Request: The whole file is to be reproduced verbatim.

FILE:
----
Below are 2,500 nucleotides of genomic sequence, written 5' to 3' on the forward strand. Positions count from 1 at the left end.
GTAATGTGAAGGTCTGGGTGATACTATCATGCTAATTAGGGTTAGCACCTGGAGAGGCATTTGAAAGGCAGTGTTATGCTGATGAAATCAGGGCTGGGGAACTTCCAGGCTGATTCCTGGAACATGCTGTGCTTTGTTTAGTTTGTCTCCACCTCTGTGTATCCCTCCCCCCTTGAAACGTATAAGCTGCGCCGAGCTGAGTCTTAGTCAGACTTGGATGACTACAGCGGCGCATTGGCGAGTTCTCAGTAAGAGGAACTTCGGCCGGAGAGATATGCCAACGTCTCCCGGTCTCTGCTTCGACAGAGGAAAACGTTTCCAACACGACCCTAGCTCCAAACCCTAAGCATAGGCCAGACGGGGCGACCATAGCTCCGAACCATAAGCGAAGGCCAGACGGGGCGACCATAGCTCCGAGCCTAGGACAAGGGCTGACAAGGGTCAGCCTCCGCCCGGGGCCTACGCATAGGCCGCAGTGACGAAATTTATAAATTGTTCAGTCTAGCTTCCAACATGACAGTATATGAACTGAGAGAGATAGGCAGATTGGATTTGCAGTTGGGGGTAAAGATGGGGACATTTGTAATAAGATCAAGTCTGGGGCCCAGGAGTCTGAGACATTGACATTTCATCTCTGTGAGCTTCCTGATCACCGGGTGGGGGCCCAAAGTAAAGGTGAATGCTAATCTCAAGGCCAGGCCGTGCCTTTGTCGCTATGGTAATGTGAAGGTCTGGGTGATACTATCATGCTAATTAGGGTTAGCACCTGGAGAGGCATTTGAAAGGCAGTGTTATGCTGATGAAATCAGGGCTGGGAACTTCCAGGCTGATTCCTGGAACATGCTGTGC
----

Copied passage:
Below are 2,500 nucleotides of genomic sequence, written 5' to 3' on the forward strand. Positions count from 1 at the left end.
GTAATGTGAAGGTCTGGGTGATACTATCATGCTAATTAGGGTTAGCACCTGGAGAGGCATTTGAAAGGCAGTGTTATGCTGATGAAATCAGGGCTGGGGAACTTCCAGGCTGATTCCTGGAACATGCTGTGCTTTGTTTAGTTTGTCTCCACCTCTGTGTATCCCTCCCCCCTTGAAACGTATAAGCTGCGCCGAGCTGAGTCTTAGTCAGACTTGGATGACTACAGCGGCGCATTGGCGAGTTCTCAGTAAGAGGAACTTCGGCCGGAGAGATATGCCAACGTCTCCCGGTCTCTGCTTCGACAGAGGAAAACGTTTCCAACACGACCCTAGCTCCAAACCCTAAGCATAGGCCAGACGGGGCGACCATAGCTCCGAACCATAAGCGAAGGCCAGACGGGGCGACCATAGCTCCGAGCCTAGGACAAGGGCTGACAAGGGTCAGCCTCCGCCCGGGGCCTACGCATAGGCCGCAGTGACGAAATTTATAAATTGTTCAGTCTAGCTTCCAACATGACAGTATATGAACTGAGAGAGATAGGCAGATTGGATTTGCAGTTGGGGGTAAAGATGGGGACATTTGTAATAAGATCAAGTCTGGGGCCCAGGAGTCTGAGACATTGACATTTCATCTCTGTGAGCTTCCTGATCACCGGGTGGGGGCCCAAAGTAAAGGTGAATGCTAATCTCAAGGCCAGGCCGTGCCTTTGTCGCTATGGTAATGTGAAGGTCTGGGTGATACTATCATGCTAATTAGGGTTAGCACCTGGAGAGGCATTTGAAAGGCAGTGTTATGCTGATGAAATCAGGGCTGGGAACTTCCAGGCTGATTCCTGGAACATGCTGTGC